It’s Data Privacy Week and with so many third-party apps being using in education, student data privacy has been on the radar in both administration and instruction. The week is timed to remind the international community about the legally-binding rights to privacy and data protection that were enshrined by the signing of Convention 108 in 1981. Canada has privacy and data protection legislation in place, but residents of every country still need to educate themselves to protect themselves.
“Privacy is a fundamental right that we should not have to surrender in the name of innovation or profit,” said Philippe Dufresne the Privacy Commissioner of Canada. “When individuals trust that their rights will be protected, they feel confident about participating freely in the digital economy without having to choose between this participation and their fundamental privacy rights.”
This year, the Office of the Privacy Commissioner of Canada has created a series of videos featuring tips from the Office’s staff. Their campaign is on twitter @PrivacyPrivee’s tweets and LinkedIn Office of the Privacy Commissioner of Canada/Commissariat à la protection de la vie privée.
Potential medical students are going to have to work harder to find a school to meet their needs. With domestic enrollments down and competition for foreign students increasing, it’s not surprising that no one has time to crisis manage potential criticism. Medical schools at several prominent universities have had enough from the US News and World Report’s rankings. Today Pritzker School of Medicine at the University of Chicago announced that it won’t be working to get on the “Best Medical Schools” ranking next year.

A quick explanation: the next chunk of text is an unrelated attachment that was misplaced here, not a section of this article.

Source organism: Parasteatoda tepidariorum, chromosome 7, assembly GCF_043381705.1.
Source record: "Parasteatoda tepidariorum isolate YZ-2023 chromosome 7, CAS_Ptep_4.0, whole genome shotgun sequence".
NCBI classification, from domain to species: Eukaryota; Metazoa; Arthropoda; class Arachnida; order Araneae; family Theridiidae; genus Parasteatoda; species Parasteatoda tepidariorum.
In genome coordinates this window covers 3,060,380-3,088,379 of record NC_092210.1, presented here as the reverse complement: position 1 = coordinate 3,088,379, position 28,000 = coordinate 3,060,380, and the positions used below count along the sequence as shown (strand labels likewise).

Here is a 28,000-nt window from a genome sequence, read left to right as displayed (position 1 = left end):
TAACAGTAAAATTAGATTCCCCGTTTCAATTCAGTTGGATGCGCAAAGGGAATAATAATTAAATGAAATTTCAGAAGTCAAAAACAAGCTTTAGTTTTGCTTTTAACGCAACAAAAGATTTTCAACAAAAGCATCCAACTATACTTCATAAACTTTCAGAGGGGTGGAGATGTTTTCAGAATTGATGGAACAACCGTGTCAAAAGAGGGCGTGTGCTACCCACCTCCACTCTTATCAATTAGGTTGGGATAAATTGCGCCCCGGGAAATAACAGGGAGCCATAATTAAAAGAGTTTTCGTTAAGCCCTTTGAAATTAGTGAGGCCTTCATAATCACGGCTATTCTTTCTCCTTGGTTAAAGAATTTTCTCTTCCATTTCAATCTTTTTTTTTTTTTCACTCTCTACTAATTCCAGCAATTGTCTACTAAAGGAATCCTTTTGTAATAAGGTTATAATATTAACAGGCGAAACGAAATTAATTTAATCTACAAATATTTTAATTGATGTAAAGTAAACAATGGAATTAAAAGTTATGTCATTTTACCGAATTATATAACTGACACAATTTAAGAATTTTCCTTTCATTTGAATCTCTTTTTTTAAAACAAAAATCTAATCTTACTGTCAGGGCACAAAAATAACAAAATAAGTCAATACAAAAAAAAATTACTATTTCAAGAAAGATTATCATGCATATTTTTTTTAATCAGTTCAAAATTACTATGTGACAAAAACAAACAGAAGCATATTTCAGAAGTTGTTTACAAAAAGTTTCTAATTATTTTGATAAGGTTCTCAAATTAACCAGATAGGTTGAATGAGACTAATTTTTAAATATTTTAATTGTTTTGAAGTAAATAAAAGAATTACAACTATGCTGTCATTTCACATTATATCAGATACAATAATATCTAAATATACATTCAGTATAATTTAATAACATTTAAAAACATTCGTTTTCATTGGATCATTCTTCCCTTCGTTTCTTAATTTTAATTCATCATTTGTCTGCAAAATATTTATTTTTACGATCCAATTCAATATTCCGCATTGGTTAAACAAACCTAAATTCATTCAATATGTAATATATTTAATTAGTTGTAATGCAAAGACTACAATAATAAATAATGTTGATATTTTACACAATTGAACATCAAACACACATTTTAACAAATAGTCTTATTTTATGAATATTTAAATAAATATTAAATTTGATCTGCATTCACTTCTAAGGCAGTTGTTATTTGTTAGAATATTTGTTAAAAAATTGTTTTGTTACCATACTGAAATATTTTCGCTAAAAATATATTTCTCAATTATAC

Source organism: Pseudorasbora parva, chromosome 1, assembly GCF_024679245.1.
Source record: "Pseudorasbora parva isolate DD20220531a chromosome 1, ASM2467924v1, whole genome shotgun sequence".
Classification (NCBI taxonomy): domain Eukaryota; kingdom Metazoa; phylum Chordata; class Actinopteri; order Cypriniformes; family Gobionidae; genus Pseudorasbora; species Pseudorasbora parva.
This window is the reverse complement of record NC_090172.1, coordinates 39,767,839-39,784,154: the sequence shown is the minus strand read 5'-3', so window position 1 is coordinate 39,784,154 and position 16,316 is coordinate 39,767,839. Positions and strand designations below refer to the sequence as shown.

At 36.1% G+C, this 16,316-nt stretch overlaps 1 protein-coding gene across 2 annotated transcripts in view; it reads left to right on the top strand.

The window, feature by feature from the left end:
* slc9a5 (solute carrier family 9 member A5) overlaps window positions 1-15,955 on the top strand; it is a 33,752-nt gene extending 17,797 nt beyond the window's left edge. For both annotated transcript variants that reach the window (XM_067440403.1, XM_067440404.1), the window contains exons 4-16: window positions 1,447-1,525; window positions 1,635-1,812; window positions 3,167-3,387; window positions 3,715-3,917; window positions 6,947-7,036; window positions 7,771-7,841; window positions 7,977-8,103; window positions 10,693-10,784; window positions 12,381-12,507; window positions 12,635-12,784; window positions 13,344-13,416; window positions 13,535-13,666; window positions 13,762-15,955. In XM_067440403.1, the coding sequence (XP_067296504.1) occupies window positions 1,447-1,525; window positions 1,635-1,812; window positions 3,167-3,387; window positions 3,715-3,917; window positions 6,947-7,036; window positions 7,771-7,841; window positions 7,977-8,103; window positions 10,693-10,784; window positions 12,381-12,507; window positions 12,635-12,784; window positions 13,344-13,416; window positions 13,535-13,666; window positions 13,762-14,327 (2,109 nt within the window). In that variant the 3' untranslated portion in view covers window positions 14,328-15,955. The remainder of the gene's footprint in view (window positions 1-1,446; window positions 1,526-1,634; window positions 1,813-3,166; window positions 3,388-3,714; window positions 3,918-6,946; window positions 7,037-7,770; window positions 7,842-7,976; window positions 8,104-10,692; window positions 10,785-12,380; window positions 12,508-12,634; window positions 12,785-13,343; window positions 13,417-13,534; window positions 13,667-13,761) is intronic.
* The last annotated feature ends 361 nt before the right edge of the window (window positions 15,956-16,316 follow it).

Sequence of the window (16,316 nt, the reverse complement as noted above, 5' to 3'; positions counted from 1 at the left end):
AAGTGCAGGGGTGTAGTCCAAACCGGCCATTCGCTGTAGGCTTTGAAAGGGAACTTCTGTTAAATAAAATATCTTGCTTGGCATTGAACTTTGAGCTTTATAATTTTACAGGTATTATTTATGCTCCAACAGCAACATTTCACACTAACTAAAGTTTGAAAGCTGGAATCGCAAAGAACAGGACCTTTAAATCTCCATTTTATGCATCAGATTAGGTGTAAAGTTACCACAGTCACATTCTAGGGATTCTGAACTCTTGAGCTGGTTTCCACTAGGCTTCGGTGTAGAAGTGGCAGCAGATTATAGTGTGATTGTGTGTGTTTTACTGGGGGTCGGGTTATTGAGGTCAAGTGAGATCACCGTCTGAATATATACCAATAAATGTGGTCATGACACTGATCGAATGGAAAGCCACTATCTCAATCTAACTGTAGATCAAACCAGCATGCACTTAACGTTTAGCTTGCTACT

“We have notified U.S. News editors that we do not plan to submit data for their medical school rankings next year,” said Mark Anderson, MD, PhD, Executive Vice President for Medical Affairs and the Dean of the Pritzker School of Medicine and the Biological Sciences Division (BSD) at UChicago. “In addition, we have asked them to convene stakeholders — including medical school applicants, current medical students, and other medical schools — to discuss how best to measure and report what matters most to those applying to become tomorrow’s physicians. This decision is based on our judgment that the current methodology raises deep concerns about inequity perpetuated by the misuse of metrics that fail to capture the quality or outcomes of medical education for those who most need these data: applicants to medical school.”
With this decision, the University of Chicago medical school joins medical faculties at the Icahn medical school of Mount Sinai as well as medical schools based at Columbia, Stanford Universities and the University of Pennsylvania.
While institutions are questioning the methods used by media outlets that creating rankings, the US Government’s Accountability Office is urging the Department of Education to take stronger action against colleges that make false or misleading statements that jeopardize students’ ability to finish their degrees, pay back student loans or obtain employment.
Earlier this month the Office recommended that the DOE to update its written procedures for investigations and for imposing penalties on colleges that engaged in substantial misrepresentation.
Between 2016 and 2021 the DOE issued penalties to 13 colleges its investigators found to have made substantial representations or omissions about their programs.
Press release: https://www.gao.gov/products/gao-23-104832
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